The literal translation of the verb wandern, and the noun der Wanderer, somehow loses the essence of the original German. There are negative connotations in English, for example, to aimlessly wandering, lost in one’s thoughts. However, walking without a fixed direction was once a highly prized pastime, particularly in Germany, whereby the journey is more important than the final destination. There might be a melancholy element to wandering in isolation, or a spiritual aspect to losing oneself completely in nature, but the creative German of two hundred years ago, from Johann Wolfgang von Goethe and Friedrich Nietzsche to Ludwig van Beethoven and Caspar David Friedrich, undertook hikes into the heart of nature for creative inspiration. Nietzsche was of the opinion that ‘all truly great ideas are conceived by walking’. Many of these wanderings, ironically, are now carefully planned trails, perhaps for tourist if not conservation purposes, to indicate where such and such an artist might have passed. Such a place is the so-called Sächsische Schweiz, south east of Dresden, where the misty, craggy outcrops of sandstone, with its bizarre rock formations, must have made quite an impression on the imagination. Both the landscape and the hike reached its artistic zenith with Caspar David Friedrich’s most famous work. One can’t be sure who the figure in the painting, with his back turned on us, actually is. Perhaps it is the painter, but the importance is not to focus on him but to imagine what he’s thinking and seeing, to contemplate in self-reflective uncertainty as you gaze out, like he does, over the sea of fog. He is at once the focus of the painting but at the same time insignificant compared to the landscape around him.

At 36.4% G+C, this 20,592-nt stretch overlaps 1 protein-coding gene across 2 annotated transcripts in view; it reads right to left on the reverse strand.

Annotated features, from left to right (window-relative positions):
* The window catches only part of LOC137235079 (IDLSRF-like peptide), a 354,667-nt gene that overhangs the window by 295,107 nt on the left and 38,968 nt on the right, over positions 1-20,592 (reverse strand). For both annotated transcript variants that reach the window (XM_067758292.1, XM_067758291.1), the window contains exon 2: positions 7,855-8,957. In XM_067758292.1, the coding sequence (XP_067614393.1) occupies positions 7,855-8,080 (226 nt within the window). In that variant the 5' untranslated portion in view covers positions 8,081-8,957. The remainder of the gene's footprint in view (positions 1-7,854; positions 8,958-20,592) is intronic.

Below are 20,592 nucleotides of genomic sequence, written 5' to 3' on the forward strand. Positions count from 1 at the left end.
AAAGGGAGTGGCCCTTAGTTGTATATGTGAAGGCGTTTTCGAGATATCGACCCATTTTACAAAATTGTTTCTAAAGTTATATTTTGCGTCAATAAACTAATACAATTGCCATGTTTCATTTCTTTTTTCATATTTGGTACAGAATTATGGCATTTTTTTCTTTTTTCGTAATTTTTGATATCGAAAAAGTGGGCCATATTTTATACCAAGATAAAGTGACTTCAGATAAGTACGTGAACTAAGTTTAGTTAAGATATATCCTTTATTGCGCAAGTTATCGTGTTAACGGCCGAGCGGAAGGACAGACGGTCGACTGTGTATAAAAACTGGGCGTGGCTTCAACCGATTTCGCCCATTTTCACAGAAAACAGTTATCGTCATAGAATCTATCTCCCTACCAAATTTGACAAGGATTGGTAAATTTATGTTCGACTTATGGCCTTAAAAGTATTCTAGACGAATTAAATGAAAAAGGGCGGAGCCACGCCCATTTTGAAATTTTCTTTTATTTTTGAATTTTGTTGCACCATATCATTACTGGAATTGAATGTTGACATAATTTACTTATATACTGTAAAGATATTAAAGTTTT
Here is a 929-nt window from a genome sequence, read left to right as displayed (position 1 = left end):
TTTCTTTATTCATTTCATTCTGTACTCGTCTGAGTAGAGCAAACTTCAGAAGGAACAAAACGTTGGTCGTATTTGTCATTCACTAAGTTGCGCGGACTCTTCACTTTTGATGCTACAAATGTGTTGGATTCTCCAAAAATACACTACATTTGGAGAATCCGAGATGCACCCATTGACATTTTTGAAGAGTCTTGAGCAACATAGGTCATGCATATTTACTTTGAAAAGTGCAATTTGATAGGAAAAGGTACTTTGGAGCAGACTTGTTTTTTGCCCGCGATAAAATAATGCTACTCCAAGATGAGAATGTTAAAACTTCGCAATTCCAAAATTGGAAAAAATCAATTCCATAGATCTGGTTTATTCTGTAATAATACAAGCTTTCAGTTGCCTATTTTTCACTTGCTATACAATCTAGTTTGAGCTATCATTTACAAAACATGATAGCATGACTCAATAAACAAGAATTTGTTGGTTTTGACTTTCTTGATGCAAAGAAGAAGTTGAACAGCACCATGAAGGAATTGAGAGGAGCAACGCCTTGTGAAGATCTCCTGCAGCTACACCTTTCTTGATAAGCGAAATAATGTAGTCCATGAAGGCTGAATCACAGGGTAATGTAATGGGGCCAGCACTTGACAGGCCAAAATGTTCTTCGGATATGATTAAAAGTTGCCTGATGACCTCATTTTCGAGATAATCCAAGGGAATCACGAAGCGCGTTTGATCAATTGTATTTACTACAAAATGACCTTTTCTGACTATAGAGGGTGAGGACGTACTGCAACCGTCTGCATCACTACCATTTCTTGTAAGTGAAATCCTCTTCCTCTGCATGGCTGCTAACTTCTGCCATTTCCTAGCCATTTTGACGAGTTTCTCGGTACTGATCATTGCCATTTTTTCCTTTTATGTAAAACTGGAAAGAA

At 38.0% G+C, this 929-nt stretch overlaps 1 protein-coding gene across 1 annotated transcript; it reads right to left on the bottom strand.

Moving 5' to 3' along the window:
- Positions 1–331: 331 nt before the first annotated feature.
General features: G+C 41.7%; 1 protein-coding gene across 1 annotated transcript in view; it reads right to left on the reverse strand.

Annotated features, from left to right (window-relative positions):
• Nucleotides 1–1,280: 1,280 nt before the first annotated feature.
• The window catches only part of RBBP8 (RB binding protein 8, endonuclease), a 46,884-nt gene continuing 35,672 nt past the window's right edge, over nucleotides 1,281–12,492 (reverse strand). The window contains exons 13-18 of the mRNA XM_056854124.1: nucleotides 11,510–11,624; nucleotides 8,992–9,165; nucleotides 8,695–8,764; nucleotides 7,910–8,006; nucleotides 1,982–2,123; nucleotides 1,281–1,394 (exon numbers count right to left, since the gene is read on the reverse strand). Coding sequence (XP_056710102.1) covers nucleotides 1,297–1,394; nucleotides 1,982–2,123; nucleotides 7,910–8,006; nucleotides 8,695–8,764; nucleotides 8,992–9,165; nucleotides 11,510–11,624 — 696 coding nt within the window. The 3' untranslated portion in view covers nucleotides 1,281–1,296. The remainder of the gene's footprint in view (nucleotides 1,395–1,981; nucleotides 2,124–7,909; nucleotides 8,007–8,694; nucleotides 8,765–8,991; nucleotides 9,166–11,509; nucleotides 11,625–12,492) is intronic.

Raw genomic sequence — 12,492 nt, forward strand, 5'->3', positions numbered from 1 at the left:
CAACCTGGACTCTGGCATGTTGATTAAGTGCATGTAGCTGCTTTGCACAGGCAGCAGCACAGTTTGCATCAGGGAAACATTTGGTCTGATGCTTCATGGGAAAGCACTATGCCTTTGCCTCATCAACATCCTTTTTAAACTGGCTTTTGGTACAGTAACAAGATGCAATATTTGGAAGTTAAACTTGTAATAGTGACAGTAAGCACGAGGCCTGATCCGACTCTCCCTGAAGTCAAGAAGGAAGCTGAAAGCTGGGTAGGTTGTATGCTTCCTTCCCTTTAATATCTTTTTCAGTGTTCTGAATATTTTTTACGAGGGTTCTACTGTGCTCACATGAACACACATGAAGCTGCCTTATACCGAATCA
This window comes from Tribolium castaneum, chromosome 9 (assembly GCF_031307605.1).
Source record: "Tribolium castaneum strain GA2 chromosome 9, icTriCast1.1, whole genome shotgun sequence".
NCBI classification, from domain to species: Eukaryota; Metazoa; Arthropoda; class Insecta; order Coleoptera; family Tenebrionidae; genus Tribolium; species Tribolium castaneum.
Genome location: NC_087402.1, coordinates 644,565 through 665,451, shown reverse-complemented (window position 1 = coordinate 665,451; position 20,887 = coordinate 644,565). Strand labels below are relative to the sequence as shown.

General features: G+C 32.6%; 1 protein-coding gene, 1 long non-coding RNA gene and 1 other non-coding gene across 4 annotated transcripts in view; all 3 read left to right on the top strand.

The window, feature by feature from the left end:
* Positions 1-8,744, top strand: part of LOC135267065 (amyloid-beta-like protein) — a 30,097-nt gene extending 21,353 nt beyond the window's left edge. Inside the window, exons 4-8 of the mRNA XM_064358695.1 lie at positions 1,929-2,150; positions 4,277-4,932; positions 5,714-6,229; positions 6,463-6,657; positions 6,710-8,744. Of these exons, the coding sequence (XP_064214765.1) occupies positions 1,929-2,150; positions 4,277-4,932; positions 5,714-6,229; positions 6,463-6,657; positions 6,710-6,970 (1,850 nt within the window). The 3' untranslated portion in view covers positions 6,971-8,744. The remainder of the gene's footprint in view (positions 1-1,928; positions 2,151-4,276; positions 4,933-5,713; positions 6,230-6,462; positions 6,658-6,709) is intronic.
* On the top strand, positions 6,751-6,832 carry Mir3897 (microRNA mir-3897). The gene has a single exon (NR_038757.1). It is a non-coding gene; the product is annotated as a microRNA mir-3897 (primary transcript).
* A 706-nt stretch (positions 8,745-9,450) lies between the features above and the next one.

Albrecht Altdorfer – The Battle of Alexander at Issus (1529). Alte Pinakotek, Munich
Altdorfer took the victory of Alexander over the Persians as his subject, but parallels have also been drawn between that and the recent defeat of the Ottomans at the Siege of Vienna. A truly global landscape, such a work even during the Renaissance period was unprecedented for its monumental scale and realistic, minute detail. That said, the work can be appreciated in two halves. In the top half, the mountainous background shows a familiarity with Alpine terrain. The sky is magnificent. Altdorfer depicts the crescent moon in the top left hand corner of the canvas, and the rays of the sun are perhaps a symbol of Alexander’s glory that is reflected in the Mediterranean, but equally signify Christendom’s victory over the Ottomans. The only negative is the geographic features, for example of Cyprus, the Nile and the fictitious mountain, which are falsely depicted in terms of size, ratio and perspective – however, the fault here may well lie in Altdorfer’s sources than the painter himself. In the bottom half, Altdorfer offers a rather fine example of a walled city and a pitched battle camp. It may be an idealised image of what Issus might have looked like, and it may be that Altdorfer had Tarsus in mind, but it also shows knowledge of religious architecture. The battle itself is perhaps less historically accurate than heroically inspired, but painstakingly detailed nonetheless. In spite of these criticisms, if we look at the painting through the eyes of an aesthete rather than an historian, then the overall effect is utterly sublime.